Recognizing that the semi-automatic 37 mm Model 1933 AA gun was not an effective weapon, the French started work on a much improved fully automatic 37 mm gun which was designed by the Artillerie Navale at Ruelle. However, this weapon did not finish development before the French surrender in 1940. One of the few prototypes was mounted on the old Patrol Sloop Amiens and was apparently successfully used during the Dunkirk evacuation.
Each gun had a pusher hoist for the six-round magazines. A remote director with a 2-meter rangefinder was used for RPC together with Sautter-Harlé electric servo-motors. However, the guns were controlled only in train, elevation was still manually operated. For some ships, including the battleship Richelieu, it was planned that each director would control two twin mounts.
A note on sources: In "Naval Weapons of World War Two" this gun is described as being 48 calibers long. Official Artillerie Navale documents show that the gun was 70 calibers long.
There was one further 37 mm gun that was under consideration at the time the war started, the 37 mm zénithaux (zenith). This was a Hotchkiss design for a quadruple mounting intended for use against dive bombers. This mounting was unusual in that its platform was tilted at an angle to facilitate high-angle firing and as a result the guns could not depress past +45 degrees. The mounting would have been countersunk in the deck and loaded from beneath, similar in concept to the British BD (Between Deck) designs. The surrender of France in 1940 halted development and this weapon never made it off the drawing board.
Unless otherwise noted, the data that follows is for the 37 mm Model 1935.
|Designation||37 mm/70 (1.46") AA Gun Model 1935|
|Ship Class Used On||Patrol Sloop Amiens (Prototype)
Planned for Battleships, Cruisers and Destroyers of the late 1930s-1940s
|Date Of Design||1933|
|Date In Service||1936|
|Gun Weight||3,200 lbs. (1,450 kg)|
|Gun Length oa||N/A|
|Rate Of Fire1||Cyclic: 165 - 172 rounds per minute
Practical: N/A (I would guess about 60 - 100 due to barrel life considerations)
- ^Very high rates of fire were achieved with the single gun prototype. In early trials at Sevran, several bursts of 100 rounds were fired in under 36 seconds at zero elevation. Bursts of 150 to 170 rounds were fired at angles between zero and 70 degrees of elevation, including one continuous burst of 142 rounds. However, such high firing rates wore out the barrels in just a few minutes. See ammunition section below.
|Weight of Complete Round||N/A|
|Projectile Types and Weights||HE - 1.80 lbs. (0.816 kg)|
|Bursting Charge||1.76 oz (50 g) HMn|
|Propellant Charge||0.46 lbs. (0.21 kg) "special Hotchkiss"|
|Muzzle Velocity||2,707 fps (825 mps)|
|Working Pressure||19.0 tons/in2 (3,000 kg/cm2)|
|Approximate Barrel Life1a||600 rounds|
|Ammunition stowage per gun||N/A|
- ^As mentioned above, barrel life was very short with these weapons due to the high working pressures and the figure given above was the best achieved after intensive efforts with metallurgy. The long development cycle for these weapons was mainly related to efforts to increase life. Water-cooling was under investigation at the time of the French surrender. The following is taken from a report on the results of comparison trials with Schneider 37 mm guns:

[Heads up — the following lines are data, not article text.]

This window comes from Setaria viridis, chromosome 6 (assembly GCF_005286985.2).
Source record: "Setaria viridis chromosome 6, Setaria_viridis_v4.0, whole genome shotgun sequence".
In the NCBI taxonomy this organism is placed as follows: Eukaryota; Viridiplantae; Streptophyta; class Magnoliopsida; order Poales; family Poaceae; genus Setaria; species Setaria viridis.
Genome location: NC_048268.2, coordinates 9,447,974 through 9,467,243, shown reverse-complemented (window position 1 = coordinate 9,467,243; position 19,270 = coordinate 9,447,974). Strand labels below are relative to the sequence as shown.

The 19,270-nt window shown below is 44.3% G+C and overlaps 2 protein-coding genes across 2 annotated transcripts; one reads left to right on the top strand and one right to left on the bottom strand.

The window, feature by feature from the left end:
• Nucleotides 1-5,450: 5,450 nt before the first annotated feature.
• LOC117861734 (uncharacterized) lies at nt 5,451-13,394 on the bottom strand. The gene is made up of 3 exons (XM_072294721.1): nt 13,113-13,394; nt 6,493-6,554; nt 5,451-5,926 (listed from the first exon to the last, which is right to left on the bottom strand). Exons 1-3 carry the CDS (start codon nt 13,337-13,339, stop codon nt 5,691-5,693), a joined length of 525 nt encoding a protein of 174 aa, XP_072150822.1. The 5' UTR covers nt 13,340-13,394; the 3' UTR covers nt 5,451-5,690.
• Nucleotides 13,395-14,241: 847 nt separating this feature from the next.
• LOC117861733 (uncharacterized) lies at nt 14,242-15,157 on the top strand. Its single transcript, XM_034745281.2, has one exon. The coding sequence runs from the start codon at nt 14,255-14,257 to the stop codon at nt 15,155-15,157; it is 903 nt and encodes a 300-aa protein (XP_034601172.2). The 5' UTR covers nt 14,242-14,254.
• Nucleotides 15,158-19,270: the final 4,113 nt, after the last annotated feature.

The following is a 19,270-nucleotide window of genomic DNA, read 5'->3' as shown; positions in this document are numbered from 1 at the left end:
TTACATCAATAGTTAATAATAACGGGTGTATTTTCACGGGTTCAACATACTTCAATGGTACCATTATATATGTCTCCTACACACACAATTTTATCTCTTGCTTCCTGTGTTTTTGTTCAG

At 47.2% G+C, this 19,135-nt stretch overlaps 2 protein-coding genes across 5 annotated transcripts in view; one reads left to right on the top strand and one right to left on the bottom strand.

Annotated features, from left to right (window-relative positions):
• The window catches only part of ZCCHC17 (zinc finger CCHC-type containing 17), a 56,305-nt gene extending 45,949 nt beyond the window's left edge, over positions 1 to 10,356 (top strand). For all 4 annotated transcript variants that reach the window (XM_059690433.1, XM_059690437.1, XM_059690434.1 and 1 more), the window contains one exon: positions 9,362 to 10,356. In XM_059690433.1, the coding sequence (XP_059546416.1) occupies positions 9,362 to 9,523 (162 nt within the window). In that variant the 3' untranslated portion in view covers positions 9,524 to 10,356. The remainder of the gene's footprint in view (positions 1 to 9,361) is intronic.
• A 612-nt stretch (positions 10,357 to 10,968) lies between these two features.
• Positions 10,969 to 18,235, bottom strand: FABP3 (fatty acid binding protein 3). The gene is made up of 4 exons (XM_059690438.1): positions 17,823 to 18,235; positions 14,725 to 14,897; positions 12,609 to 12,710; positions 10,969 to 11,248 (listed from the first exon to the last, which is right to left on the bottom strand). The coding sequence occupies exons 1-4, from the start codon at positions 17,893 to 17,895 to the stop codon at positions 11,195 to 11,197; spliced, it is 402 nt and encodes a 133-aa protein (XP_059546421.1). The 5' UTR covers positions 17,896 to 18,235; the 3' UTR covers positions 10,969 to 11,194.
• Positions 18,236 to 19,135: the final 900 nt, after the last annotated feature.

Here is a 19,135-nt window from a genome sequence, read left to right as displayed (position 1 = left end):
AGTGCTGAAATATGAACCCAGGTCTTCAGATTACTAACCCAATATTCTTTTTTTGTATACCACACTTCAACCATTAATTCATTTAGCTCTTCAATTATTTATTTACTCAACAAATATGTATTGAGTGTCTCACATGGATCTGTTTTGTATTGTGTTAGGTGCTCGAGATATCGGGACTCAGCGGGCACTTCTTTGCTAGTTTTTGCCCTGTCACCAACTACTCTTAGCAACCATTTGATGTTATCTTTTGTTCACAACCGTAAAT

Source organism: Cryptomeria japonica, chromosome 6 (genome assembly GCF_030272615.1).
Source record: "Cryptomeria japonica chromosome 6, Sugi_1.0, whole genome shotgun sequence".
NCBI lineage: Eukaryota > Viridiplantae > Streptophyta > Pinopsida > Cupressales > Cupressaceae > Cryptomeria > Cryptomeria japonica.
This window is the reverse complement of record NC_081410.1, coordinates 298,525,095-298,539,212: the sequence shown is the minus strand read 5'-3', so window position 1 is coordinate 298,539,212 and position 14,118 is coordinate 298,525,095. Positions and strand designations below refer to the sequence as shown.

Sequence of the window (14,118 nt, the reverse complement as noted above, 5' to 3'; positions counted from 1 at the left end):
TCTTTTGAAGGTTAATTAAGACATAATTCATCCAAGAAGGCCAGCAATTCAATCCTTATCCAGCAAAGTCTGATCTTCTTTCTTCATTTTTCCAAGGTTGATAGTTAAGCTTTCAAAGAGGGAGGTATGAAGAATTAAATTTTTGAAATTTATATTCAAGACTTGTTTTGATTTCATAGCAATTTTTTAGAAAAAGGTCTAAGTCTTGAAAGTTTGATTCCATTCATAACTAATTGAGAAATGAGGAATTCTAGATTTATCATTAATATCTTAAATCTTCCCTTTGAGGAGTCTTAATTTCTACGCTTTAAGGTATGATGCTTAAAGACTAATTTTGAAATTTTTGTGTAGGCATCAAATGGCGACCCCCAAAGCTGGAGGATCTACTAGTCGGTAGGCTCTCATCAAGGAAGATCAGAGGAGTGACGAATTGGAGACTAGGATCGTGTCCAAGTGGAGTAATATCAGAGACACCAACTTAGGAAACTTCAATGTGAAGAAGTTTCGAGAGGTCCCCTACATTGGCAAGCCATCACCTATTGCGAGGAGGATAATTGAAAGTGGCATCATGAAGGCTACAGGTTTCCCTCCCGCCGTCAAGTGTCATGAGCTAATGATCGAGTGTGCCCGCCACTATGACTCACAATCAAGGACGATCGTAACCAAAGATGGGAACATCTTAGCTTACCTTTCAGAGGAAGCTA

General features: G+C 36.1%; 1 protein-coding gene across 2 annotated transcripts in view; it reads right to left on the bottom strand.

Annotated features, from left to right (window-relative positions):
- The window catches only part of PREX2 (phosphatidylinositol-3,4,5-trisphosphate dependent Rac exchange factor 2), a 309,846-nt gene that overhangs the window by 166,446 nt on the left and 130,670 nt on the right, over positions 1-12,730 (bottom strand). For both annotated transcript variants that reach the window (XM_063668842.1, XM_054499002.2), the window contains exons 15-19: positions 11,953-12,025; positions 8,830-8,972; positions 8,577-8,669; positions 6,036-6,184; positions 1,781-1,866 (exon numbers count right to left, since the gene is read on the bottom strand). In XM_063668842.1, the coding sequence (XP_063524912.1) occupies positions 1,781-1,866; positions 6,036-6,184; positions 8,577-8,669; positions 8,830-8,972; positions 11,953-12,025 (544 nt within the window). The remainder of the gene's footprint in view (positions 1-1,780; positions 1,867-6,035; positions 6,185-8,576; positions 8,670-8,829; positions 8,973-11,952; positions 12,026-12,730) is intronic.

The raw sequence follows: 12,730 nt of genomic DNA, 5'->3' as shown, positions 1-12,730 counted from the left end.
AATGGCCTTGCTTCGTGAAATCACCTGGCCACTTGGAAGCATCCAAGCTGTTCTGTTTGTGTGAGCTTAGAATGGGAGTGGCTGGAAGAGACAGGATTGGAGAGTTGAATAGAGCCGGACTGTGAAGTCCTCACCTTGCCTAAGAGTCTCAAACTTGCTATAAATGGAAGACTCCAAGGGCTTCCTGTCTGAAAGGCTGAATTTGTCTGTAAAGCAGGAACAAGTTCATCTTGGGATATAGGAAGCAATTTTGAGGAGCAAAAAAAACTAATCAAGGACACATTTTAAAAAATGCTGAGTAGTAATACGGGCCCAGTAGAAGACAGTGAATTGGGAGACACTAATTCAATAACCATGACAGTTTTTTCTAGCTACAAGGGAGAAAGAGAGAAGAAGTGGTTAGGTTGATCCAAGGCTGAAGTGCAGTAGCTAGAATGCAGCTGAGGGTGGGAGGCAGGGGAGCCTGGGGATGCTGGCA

"Trials are in progress to determine the choice of metal which will minimize barrel wear while resisting the premature explosion of a shell in the breech. It will probably prove difficult to increase the maximum number of rounds per minute which can be fired before the barrel needs replacement. For the [ACAD Mle 1935] gun designed by Artillerie Navale, this will be around 600 rounds; for the Schneider gun which obtains slightly greater power with a shorter barrel (45 calibers vs. 70 [for the AN gun]) the figure would be ca. 400 rounds - which corresponds to about 2 minutes of continuous fire."
|Maximum Range @ 45 degrees||8,750 yards (8,000 m)|
|Designation1b 2b||Twin Mount Prototype: ACAD Mle 1936|
|Weight||Twin Mount: 17,800 lbs. (8,070 kg)|
|Elevation||-10 / +85 degrees|
|Elevation Rate||Manually operated, only|
- ^Besides the twin mounting, a quad mounting was also planned. The Model 1936 was a base ring type and the hoists rotated with the gunhouse. There was a working chamber or ammunition lobby under the mounting from which twin continuous belt hoists rose to the guns. Loaders in the working chamber took magazine boxes stored in ready racks and fed them into the hoists.
- ^Each gun had a hoist which raised magazine boxes to the floor of the mounting near the trunnions. The loaders pulled the magazine boxes from the hoists and inserted them horizontally into a continuous feed mechanism which was located at the trunnion axis. Empty boxes were ejected to the rear and slid out of the mounting on an inclined chute.
"Naval Weapons of World War Two" by John Campbell
"Battleships: Allied Battleships in World War II" by W.H. Garzke, Jr. and R.O. Dulin, Jr.
"French Battleships: 1922 - 1956" by John Jordan and Robert Dumas
"Navies of the Second World War - The French Navy" by Henri le Masson
Special help from John Jordan
22 May 2008 - Benchmark
14 December 2009 - Added information on ROF, mounting, RPC arrangements, barrel life and zénithaux design
12 January 2016 - Additional information supplied courtesy of John Jordan
29 December 2016 - Added link to Tony William's website
16 February 2018 - Converted to HTML 5 format